2.9. Biochemical Analysis

Venous blood was collected into BD Vacutainer tubes (Becton Dickinson, Franklin Lakes, NJ, USA) and centrifuged for 10 min at 3000× g, at 4 °C. The plasma was then stored at −80 °C, until biochemical assays were performed. Total oxidative status/capacity (TOS/TOC) and total antioxidant status/capacity (TAS/TAC) were evaluated using diagnostic kits (Immundiagnostik AG, Germany) for PerOx and ImAnOx, respectively. In the PerOX assay, total lipid peroxides level was measured in the sample. PerOx determination was based on the reaction between lipid peroxides and peroxidase with use of photometric detection. ImAnOx determination was based on the reaction of antioxidants present in the sample with added hydrogen peroxide; the amount of which remaining after the reaction was determined photometrically. Using both indices, we calculated the TOS/TOC to TAS/TAC ratio as the prooxidant/antioxidant balance.

2.10. Statistical Analysis

All data were presented as mean values (x) and standard deviations (SD). The data normality distribution was established using a Shapiro–Wilk test. The results obtained before and after 6 weeks of training were compared using parametric tests for normally distributed data, or non-parametric (Wilcoxon) tests for non-normally distributed data. A paired t-test was applied to evaluate within-person changes and differences between groups. The genetic data were collected, and relative gene expressions were analyzed in Microsoft Excel 2015. The level of mRNA was calculated using the comparative method of Schmittgen and Livak [33]. The mRNA levels of the tested genes were described as the differences in the cycle threshold values normalized to TUBB mRNA levels, i.e., ΔCT = CT of gene—CT of TUBB. The data were transformed into linear values, and statistical significance was evaluated using a Shapiro–Wilk test to assess for normal distribution, and a paired or un-paired test was used accordingly, for comparison of results before and after the 6-week training period in both groups. Student’s t-test and two-way ANOVA were used to determine the significance of differences between the groups. All analyses and figures were generated using GraphPad Prism 6.0. The level of significance in all tests were considered statistically significant at p < 0.05.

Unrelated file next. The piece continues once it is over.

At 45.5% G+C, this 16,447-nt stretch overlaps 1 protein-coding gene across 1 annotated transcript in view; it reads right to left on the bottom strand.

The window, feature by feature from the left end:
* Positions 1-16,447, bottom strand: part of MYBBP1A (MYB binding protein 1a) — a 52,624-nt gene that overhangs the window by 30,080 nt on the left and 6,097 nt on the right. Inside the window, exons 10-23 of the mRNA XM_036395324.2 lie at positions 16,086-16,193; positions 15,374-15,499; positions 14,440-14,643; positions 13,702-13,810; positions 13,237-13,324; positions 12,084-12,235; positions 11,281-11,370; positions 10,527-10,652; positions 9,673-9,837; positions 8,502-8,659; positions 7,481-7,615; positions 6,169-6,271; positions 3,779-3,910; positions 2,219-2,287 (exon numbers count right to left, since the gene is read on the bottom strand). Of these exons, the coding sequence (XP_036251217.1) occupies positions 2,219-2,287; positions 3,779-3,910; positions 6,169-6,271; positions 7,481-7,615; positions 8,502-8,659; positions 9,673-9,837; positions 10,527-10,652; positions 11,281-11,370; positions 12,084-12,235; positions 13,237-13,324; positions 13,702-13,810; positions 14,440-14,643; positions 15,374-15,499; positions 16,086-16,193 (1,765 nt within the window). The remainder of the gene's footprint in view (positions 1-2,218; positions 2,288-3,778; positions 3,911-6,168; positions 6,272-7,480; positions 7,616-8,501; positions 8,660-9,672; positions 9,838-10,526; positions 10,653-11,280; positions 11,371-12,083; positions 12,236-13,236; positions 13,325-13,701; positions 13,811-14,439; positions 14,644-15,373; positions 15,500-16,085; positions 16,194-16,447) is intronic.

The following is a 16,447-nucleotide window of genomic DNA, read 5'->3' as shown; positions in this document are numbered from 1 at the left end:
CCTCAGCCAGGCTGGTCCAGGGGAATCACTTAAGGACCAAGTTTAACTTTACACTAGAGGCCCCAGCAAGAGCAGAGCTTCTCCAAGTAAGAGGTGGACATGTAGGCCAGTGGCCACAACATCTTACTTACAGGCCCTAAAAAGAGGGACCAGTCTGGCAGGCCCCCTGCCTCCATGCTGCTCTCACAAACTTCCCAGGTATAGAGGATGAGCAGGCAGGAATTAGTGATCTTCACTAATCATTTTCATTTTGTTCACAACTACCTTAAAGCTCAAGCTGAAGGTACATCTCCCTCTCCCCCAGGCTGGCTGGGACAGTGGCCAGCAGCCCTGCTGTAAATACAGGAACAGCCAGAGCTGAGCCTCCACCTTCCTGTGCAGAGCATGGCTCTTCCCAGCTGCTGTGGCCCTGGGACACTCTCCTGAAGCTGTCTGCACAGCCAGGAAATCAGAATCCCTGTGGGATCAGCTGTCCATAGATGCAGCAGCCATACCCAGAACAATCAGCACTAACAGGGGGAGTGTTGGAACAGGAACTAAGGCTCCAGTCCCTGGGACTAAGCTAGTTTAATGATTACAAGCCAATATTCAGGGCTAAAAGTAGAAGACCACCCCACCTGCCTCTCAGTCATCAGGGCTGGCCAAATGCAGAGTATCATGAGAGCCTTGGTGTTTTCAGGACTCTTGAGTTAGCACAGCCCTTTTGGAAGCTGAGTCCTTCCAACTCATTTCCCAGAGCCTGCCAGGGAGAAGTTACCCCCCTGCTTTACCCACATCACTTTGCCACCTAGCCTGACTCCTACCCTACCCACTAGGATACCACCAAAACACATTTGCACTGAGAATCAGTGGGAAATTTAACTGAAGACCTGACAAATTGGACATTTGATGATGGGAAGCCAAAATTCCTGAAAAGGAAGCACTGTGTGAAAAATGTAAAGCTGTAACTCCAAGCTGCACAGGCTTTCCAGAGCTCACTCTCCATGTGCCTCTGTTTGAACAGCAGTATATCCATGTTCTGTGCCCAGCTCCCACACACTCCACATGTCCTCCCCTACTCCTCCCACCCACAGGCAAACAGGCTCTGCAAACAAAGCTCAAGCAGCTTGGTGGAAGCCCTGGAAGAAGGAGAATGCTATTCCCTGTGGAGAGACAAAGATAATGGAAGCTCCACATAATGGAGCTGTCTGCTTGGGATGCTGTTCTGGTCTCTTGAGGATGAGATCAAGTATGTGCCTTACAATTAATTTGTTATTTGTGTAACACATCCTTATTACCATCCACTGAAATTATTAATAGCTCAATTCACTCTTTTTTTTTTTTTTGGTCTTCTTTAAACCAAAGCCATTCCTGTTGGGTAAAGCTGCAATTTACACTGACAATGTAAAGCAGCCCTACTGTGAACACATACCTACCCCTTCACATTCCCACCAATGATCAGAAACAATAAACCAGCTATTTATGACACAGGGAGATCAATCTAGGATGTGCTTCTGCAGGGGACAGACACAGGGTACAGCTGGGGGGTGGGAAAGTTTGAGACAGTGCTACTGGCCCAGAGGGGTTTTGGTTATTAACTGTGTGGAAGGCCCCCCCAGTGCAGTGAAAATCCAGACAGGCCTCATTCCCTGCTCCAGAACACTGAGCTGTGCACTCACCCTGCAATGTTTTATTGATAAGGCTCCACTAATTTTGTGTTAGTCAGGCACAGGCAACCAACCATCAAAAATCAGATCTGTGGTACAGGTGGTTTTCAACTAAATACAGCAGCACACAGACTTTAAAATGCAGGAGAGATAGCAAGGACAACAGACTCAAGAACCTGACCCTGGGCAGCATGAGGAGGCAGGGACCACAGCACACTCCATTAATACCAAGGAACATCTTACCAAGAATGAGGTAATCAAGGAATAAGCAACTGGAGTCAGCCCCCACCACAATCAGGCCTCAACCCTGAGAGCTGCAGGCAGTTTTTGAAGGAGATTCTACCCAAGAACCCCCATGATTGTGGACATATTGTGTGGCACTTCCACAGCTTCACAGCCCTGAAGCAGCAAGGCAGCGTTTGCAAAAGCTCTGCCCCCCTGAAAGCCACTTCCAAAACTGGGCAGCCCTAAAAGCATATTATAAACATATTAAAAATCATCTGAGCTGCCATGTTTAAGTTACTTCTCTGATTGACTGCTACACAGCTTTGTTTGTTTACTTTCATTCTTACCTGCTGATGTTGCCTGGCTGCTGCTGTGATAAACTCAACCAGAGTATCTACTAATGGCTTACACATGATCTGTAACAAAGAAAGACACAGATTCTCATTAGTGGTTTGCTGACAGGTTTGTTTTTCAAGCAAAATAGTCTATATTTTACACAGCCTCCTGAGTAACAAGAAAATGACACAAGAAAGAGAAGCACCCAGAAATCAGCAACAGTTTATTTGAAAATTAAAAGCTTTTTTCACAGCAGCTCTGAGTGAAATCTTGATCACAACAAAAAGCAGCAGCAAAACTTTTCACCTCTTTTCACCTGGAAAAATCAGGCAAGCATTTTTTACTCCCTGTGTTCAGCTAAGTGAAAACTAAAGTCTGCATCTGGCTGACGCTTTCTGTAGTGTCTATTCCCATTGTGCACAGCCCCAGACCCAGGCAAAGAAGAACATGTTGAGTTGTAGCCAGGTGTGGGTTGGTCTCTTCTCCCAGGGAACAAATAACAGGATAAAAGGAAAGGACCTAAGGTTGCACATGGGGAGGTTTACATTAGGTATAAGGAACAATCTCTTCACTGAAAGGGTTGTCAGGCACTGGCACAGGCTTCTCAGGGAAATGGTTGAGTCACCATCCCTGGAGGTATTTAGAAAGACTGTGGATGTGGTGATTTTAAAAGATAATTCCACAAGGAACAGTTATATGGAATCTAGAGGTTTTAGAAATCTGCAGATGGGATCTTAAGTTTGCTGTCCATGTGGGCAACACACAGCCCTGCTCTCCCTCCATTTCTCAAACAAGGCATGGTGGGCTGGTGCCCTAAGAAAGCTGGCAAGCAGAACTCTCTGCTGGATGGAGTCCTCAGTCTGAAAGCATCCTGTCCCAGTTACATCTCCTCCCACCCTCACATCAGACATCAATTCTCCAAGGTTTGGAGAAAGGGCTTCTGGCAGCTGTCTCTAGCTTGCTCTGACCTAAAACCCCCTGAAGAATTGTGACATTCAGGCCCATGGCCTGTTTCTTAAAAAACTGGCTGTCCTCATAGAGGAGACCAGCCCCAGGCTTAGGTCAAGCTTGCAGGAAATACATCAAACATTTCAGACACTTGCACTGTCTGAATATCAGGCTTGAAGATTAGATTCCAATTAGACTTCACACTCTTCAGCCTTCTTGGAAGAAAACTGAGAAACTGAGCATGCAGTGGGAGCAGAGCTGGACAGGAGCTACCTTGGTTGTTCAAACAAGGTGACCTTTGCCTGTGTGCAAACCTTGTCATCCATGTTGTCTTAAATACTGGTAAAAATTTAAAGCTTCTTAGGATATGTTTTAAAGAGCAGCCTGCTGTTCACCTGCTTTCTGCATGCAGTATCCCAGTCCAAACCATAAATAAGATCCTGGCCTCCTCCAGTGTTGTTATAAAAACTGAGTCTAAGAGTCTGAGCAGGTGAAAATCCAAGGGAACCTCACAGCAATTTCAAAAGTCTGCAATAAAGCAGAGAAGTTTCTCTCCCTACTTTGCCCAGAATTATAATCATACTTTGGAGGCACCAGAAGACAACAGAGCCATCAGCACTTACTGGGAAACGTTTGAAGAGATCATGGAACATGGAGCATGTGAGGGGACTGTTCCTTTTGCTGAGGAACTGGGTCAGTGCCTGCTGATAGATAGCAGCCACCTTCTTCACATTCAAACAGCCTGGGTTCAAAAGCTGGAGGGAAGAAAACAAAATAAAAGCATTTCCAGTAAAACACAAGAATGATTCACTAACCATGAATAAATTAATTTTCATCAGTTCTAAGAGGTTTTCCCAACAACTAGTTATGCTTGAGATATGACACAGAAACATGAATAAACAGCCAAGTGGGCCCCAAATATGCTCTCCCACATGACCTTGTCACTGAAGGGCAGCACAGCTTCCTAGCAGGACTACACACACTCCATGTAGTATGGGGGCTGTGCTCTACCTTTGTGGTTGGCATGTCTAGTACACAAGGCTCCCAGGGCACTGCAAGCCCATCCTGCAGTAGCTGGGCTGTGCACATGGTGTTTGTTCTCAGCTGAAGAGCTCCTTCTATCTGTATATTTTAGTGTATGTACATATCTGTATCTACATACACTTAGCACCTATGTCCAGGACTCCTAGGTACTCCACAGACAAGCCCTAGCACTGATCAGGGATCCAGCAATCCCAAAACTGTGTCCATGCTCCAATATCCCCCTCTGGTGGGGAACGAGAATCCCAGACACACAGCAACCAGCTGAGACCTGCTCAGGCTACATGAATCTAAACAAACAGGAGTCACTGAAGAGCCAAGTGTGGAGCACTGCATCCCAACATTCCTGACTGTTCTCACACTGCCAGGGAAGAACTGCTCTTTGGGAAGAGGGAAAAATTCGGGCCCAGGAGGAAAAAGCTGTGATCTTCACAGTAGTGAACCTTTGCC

3. Results

Body mass, relative VO2 max, and vitamin C concentration were observed during 6 weeks of training, with and without 1000 mg vitamin supplementation. All results are presented in Table 1.